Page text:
The Self-Portraits of Gertrude Stein and Pablo Picasso
It is no wonder that Picasso, with his revolutionary style of painting, would be attracted to Gertrude Stein's crowded Rue de Fleurus apartment on Saturday evenings for intellectual discussions on art and literature. From the barefoot dances and improvisational plays of Max Jacob to the comments of critics and would-be art patrons like Maurice Raynal and André Salmon, this salon was an assortment of artists, bohemians, professionals, and foreigners (Myers 18; Olivier 139). The beginnings of a marvelous relationship sparked betwixt the words of aversion and praise that filled the halls of the Steins' extravagant home.
Picasso proved to be rather opinionated, spending the greater part of his visits to the Steins' residence sulking in the corner. He found difficulty in explaining his far-fetched opinions and positions, especially in French; in fact, he felt they needed no explanation. Frequent explication of his views, mixed with Matisse's inspired advocation of his own way of painting, failed to entertain Picasso, and thus most viewed him as a rather disagreeable character. Still Picasso returned each Saturday to sit aloof and observe the conversation of Paris' elite intellectuals. It was not until Picasso began his portrait of Gertrude Stein that their relationship began to flourish.
Over ninety sittings brought Stein to Bateau Lavoir to be Picasso's first live model in years. Rodenbeck in her essay entitled "Insistent Presence in Picasso's Portrait of Gertrude Stein" observed that,
Stein was upper middle class, a trained scientist, a non-practicing Jew, a lesbian, over-educated, American and, in 1905, shy with accented French; Picasso, by contrast, was bohemian, a lapsed but highly superstitious Catholic, vigorously heterosexual, self-education, and a Spaniard with accented French. But their attraction was immediate. (4)
Hobhouse writes, "Both were direct, a little rough with company, greedy, childish in their enthusiasms and petulant in their dislikes. . . . And both, at the time, were beginning to be convinced they were geniuses" (68). They experienced the same events and people in Paris prior to and during the Cubist movement, a common exposure that developed them in the same direction artistically (Myers 37). Picasso demonstrated the breakdown of art and painting into its simplest form; Stein did the same with language. As their relationship developed, Picasso and Stein began having a tremendous influence on each other's works, although Myers noted that ultimately Stein was more influenced by Picasso's work than vice versa since he was unable to read English, her main language of expression (37).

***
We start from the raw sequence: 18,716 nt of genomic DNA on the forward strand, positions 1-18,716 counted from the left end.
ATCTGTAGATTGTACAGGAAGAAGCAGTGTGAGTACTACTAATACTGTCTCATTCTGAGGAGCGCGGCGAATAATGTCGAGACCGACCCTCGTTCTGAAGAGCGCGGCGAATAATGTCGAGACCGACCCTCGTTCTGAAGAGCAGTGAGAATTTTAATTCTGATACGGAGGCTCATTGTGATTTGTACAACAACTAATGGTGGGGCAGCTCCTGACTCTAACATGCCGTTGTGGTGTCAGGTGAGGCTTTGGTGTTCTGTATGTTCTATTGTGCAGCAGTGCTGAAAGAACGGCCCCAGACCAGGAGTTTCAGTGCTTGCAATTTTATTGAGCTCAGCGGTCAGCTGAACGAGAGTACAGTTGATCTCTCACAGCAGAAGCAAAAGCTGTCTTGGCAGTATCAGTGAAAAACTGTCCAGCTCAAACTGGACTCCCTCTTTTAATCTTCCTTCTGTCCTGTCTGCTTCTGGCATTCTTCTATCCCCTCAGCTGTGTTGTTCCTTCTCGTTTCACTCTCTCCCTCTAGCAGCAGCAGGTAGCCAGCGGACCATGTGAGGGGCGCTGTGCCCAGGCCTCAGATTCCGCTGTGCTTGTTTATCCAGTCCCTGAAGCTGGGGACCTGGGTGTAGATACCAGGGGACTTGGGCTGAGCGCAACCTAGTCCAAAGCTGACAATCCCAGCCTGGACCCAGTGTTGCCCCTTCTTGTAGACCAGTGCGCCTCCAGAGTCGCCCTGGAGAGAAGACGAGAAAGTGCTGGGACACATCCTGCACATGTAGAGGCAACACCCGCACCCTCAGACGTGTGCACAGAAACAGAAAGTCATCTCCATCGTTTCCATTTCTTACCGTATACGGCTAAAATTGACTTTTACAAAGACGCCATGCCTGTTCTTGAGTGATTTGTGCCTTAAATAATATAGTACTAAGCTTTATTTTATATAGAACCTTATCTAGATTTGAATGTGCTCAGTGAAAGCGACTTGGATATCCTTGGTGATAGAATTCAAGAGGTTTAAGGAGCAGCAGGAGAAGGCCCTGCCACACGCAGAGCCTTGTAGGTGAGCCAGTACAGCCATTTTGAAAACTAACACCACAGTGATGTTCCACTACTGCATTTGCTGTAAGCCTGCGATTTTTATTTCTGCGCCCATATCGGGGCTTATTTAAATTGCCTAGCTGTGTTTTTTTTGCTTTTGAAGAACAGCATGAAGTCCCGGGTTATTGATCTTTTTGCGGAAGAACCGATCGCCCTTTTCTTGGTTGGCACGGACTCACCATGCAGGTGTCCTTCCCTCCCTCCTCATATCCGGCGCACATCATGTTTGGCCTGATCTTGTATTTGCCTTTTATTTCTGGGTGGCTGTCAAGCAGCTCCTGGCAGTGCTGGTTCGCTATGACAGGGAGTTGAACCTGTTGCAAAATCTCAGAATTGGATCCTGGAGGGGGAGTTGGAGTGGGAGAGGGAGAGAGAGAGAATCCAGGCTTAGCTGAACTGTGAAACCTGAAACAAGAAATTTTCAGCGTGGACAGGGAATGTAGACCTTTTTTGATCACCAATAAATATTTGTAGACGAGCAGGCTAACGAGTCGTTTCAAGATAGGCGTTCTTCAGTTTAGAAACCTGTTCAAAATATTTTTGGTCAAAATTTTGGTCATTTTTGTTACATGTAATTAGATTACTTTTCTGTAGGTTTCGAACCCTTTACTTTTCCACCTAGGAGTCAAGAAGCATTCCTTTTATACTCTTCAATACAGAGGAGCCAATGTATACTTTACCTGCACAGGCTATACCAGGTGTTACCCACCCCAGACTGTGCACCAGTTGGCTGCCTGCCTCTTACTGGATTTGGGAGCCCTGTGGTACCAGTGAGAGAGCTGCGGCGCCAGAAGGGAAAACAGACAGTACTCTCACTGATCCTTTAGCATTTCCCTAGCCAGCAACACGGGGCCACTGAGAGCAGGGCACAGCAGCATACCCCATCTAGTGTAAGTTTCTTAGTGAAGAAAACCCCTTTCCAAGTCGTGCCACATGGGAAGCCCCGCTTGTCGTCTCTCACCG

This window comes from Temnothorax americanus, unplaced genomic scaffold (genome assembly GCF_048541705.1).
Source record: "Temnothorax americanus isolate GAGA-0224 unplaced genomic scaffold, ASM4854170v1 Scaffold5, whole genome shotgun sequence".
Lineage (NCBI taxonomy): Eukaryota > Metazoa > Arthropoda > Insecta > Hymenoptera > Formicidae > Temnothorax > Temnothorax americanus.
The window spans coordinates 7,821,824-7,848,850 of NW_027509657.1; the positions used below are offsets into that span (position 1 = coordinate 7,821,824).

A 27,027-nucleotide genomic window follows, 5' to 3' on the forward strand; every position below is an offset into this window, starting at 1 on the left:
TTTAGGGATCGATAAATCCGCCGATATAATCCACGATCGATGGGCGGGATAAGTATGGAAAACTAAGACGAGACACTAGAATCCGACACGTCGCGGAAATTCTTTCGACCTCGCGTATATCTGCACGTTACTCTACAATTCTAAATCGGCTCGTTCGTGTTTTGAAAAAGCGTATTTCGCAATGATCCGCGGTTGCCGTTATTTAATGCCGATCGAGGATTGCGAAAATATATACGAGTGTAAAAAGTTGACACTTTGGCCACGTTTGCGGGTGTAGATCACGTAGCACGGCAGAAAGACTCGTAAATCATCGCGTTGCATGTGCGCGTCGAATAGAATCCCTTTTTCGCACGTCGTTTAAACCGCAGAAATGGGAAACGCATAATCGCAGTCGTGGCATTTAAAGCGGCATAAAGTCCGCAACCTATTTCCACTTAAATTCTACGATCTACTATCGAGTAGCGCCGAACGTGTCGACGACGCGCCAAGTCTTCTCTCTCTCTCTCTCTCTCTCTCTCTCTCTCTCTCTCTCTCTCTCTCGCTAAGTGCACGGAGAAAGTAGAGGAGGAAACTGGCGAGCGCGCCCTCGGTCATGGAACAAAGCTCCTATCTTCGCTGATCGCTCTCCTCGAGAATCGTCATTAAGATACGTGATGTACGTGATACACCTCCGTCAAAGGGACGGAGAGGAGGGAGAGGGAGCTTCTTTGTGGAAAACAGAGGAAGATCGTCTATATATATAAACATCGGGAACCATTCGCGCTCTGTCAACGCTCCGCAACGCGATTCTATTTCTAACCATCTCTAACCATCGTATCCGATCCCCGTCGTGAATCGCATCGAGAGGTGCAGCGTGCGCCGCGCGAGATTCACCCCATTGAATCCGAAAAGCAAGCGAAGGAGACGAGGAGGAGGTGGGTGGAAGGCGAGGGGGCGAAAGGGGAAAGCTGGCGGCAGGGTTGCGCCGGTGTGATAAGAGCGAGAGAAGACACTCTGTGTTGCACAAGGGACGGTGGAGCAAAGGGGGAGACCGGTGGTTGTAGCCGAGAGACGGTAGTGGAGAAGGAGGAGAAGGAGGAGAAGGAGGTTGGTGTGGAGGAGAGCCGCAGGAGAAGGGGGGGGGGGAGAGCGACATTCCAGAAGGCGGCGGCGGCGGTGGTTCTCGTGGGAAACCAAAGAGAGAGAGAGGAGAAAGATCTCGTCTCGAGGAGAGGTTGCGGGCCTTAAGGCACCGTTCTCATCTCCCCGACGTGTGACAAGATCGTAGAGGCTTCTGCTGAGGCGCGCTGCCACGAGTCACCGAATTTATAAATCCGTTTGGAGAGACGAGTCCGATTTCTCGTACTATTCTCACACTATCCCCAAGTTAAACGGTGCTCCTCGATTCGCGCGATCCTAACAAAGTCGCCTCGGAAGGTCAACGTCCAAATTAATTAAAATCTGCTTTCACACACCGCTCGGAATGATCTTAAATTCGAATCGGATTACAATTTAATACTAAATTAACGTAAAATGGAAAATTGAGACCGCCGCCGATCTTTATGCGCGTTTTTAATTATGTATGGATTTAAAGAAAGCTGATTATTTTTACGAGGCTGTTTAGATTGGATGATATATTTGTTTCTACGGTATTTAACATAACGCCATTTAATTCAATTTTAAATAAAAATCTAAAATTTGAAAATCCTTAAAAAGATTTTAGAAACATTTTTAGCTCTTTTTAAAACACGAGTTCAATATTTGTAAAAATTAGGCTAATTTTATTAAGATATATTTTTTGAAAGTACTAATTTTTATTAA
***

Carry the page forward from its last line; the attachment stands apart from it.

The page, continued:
The level of intimacy that was achieved by Picasso and Stein goes deeper than the Saturday evening soirées, though. Stein was to the world of literature what Picasso was to the world of art. They shared the same vision for their respective means of artistic expression and excelled at introducing the world to a new, more free style of relaying its ideas. Stein shared in Picasso's struggle "not to express what he could see but not to express the things he did not see, that is to say the things everybody is certain of seeing but which they do not really see" (Stein 19). So ultimately, in portraying Picasso, Gertrude Stein managed to reveal herself to her readers. " . . . [It] must never be forgotten that the only way Picasso has of speaking, the only way Picasso has of writing is with drawings and paintings" (Stein 38).
Stein, in her book Picasso, repeatedly reminds the reader of the similarities between Spaniards and Americans. She writes, " . . . Spaniards and Americans . . . have something in common, that is they do not need religion or mysticism not to believe in reality as all the world knows it, not even when they see it. In fact, reality for them is not real and that is why there are skyscrapers and American literature and Spanish painting and...
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